1921
Volume 88, Issue 6
  • ISSN: 0002-9637
  • E-ISSN: 1476-1645

Abstract

Abstract.

The expanding economy of Qatar in the last two decades has attracted immigrants, often from countries with poor socio-economic levels. Many arrive with patent intestinal parasitic infections, and recent analyses have indicated consistently rising trends in the prevalence of some infections. Here, we examined 18,563 hospital records of subjects in Qatar seeking medical assistance for a variety of ailments, combining data from 2009 to 2011 with the earlier dataset from 2005 to 2008 to enable trends to be identified across a 7-year period. We found that 8.6% were infected with one or more species of parasites, however in contrast to the earlier period (2005–2008), in the latter 3 years there were falling trends of prevalence providing some optimism that parasitic infections among the resident immigrants have begun to decline. We identified also geographic regions from which resident workers still maintain a relatively high prevalence of helminth infections despite their long-term residence in Qatar.

Loading

Article metrics loading...

/content/journals/10.4269/ajtmh.13-0006
2013-06-05
2017-11-19
Loading full text...

Full text loading...

/deliver/fulltext/14761645/88/6/1185.html?itemId=/content/journals/10.4269/ajtmh.13-0006&mimeType=html&fmt=ahah

References

  1. Abu-Madi MA, Behnke JM, Ismail A, , 2008. Patterns of infection with intestinal parasites in Qatar among food handlers and housemaids from different geographical regions or origin. Acta Trop 106: 213220.[Crossref]
  2. Abu-Madi MA, Behnke JM, Doiphode SH, , 2010. Changing trends in intestinal parasitic infections among long-term-residents and settled immigrants in Qatar. Parasite Vector 3: 98.[Crossref]
  3. Abu-Madi MA, Behnke JM, Ismail A, Al-Olaqi N, Al-Zaher K, El-Ibrahim R, , 2011. Comparison of intestinal parasitic infection in newly arrived and resident workers in Qatar. Parasite Vector 4: 211.[Crossref]
  4. Rohlf FJ, Sokal RR, , 1995. Statistical Tables. Third edition. San Francisco, CA: W.H. Freeman and Company.
  5. Sharma1 BK, Rai SK, Rai DR, Choudhury DR, , 2004. Prevalence of intestinal parasitic infestation in schoolchildren in the northeastern part of Kathmandu Valley, Nepal. Southeast Asian J Trop Med Public Health 35: 501504.
  6. Khanal LK, Choudhury DR, Rai SK, Sapkota J, Barakoti A, Amatya R, Hada S, , 2011. Prevalence of intestinal worm infestations among school children in Kathmandu, Nepal. Nepal Med Coll J 13: 272274.
  7. Shah BK, Baig LA, , 2005. Association of anemia with parasitic infestation in pregnant Nepalese women. Results from a hospital based study done in eastern Nepal. J Ayub Med Coll 17: 59.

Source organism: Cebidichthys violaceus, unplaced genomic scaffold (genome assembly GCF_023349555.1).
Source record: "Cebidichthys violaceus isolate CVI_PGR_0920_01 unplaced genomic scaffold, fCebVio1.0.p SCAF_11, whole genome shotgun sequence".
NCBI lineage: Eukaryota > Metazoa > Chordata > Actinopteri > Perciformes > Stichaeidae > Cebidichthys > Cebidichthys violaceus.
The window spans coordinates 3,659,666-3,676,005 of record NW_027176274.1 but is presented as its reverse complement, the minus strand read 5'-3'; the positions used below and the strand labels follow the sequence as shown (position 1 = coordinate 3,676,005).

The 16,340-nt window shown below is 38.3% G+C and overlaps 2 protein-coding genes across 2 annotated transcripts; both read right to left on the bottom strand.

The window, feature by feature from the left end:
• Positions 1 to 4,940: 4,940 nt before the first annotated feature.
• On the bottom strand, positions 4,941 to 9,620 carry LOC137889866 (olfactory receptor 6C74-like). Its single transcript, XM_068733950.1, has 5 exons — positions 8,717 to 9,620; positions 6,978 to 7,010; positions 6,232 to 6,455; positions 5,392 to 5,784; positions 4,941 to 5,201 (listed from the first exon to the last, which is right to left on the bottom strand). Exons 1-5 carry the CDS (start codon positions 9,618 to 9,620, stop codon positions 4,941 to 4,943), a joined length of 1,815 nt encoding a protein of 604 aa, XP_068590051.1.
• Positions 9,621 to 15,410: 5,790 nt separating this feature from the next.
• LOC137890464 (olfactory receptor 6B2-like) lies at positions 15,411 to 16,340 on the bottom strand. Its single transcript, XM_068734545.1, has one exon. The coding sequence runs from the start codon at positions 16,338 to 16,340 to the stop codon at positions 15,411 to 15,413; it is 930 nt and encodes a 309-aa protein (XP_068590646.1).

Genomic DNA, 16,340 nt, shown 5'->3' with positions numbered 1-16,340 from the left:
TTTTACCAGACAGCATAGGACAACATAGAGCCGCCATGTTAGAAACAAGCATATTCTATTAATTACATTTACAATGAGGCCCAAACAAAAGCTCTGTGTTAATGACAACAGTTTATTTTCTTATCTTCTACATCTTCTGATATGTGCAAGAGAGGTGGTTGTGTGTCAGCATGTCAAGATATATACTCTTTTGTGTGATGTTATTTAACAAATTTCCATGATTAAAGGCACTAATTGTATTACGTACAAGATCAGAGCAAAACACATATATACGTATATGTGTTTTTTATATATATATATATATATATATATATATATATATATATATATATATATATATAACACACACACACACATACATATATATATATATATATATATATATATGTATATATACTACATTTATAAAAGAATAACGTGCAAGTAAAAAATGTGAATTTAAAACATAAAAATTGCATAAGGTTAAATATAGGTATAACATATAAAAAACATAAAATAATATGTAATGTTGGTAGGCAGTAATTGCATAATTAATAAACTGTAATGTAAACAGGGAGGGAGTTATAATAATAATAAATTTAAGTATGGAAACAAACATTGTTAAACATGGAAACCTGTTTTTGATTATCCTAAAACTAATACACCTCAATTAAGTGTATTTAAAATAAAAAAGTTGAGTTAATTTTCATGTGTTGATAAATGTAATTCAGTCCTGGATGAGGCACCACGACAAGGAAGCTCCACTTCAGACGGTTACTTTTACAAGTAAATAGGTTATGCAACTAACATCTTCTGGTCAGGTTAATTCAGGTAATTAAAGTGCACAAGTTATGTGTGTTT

8. Shakya B, Bhargava D, Shrestha S, Rijal BP, , 2009. Intestinal parasitosis. J Inst Med 31: 3.
  9. Palmer ED, , 1955. Course of egg output over a 15 year period in a case of experimentally induced Necatoriasis americanus, in the absence of hyperinfection. Am J Trop Med Hyg 4: 756757.
  10. Beaver PC, , 1988. Light, long-lasting Necator infection in a volunteer. Am J Trop Med Hyg 39: 369372.
  11. Abu-Madi MA, Behnke JM, Prabhaker KS, Al-Ibrahim R, Lewis JW, , 2010. Intestinal helminths of feral cat populations from urban and sub-urban districts of Qatar. Vet Parasitol 168: 284292.[Crossref]
  12. Vercruysse J, Albonico M, Behnke JM, Kotze AC, Prichard RK, McCarthy JS, Montresor A, Levecke B, , 2011. Is anthelmintic resistance a concern for the control of human soil-transmitted helminths? Int J Parasitol: Drugs and Drug Resistance 1: 1427.[Crossref]
  13. De Clercq D, Sacko M, Behnke J, Gilbert F, Dorny P, Vercruysse J, , 1997. Failure of mebendazole in treatment of human hookworm infections in the Southern Region of Mali. Am J Trop Med Hyg 57: 2530.
  14. Albonico M, Bickle Q, Ramsan M, Montresor A, Savioli L, Taylor M, , 2003. Efficacy of mebendazole and levamisole alone or in combination against intestinal nematode infections after repeated targeted mebendazole treatment in Zanzibar. Bull World Health Organ 81: 343352.
  15. Flohr C, Tuyen LN, Lewis S, Minh TT, Campbell J, Britton J, Williams H, Hien TT, Farrar J, Quinnell RJ, , 2007. Low efficacy of mebendazole against hookworm in Vietnam: two randomized controlled trials. Am J Trop Med Hyg 76: 732736.
  16. Humphries D, Mosites E, Otchere J, Twum WA, Woo L, Jones-Sanpei H, Harrison LM, Bungiro RD, Benham-Pyle B, Bimi L, Edoh D, Bosompem K, Wilson LM, Cappello M, , 2011. Epidemiology of hookworm infection in Kintampo North Municipality, Ghana: patterns of malaria coinfection, anemia, and albendazole treatment failure. Am J Trop Med Hyg 84: 792800.[Crossref]
  17. Boorom KF, Smith H, Nimri L, Viscogliosi E, Spanakos G, Parkar U, Li L-H, Zhou X-N, Ok UZ, Leelayoova S, Jones MS, , 2008. Oh my aching gut: irritable bowel syndrome, Blastocystis and asymptomatic infection. Parasite Vector 1: 40.[Crossref]
  18. Stensvold CR, Nielsen HV, Mølbak K, Smith HV, , 2009. Pursuing the clinical significance of Blastocystis – diagnostic limitations. Trends Parasitol 25: 2329.[Crossref]
  19. Stensvold CR, , 2012. Thinking Blastocystis out of the box. Trends Parasitol 28: 306.[Crossref]
  20. Scanlan PD, , 2012. Blastocystis: pitfalls and future perspectives. Trends Parasitol 28: 327334.[Crossref]
http://instance.metastore.ingenta.com/content/journals/10.4269/ajtmh.13-0006
Loading
/content/journals/10.4269/ajtmh.13-0006
Loading

Data & Media loading...

  • Received : 05 Jan 2013
  • Accepted : 07 Feb 2013

Most Cited This Month

This is a required field
Please enter a valid email address
Approval was a Success
Invalid data
An Error Occurred
Approval was partially successful, following selected items could not be processed due to error